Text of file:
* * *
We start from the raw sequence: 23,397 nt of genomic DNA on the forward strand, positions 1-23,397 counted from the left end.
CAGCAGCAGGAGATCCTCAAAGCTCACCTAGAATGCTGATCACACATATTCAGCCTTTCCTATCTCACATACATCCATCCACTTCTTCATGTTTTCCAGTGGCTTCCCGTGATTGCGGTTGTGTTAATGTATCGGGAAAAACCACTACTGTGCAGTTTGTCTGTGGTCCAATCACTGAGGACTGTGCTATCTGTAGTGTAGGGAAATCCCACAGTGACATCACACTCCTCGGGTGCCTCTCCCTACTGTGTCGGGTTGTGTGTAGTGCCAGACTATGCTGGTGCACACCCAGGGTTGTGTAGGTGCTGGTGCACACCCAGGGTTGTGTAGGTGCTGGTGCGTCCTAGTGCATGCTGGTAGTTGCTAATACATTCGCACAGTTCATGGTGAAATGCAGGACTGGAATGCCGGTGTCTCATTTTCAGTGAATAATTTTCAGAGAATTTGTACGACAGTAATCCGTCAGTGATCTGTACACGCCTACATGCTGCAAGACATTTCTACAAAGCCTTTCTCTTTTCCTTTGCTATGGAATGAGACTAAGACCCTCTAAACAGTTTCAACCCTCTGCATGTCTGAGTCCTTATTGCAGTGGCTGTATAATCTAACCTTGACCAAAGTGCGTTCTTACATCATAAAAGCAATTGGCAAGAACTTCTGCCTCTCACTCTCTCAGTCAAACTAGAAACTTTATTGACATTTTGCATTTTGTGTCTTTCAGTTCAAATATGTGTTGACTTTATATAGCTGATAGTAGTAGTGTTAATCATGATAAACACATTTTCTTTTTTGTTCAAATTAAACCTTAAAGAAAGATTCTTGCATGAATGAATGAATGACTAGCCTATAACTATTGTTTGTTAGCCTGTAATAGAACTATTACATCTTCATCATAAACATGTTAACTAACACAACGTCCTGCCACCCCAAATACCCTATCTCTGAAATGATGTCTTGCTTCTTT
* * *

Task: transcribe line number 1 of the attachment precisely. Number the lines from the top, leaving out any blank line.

We start from the raw sequence: 23,397 nt of genomic DNA on the forward strand, positions 1-23,397 counted from the left end.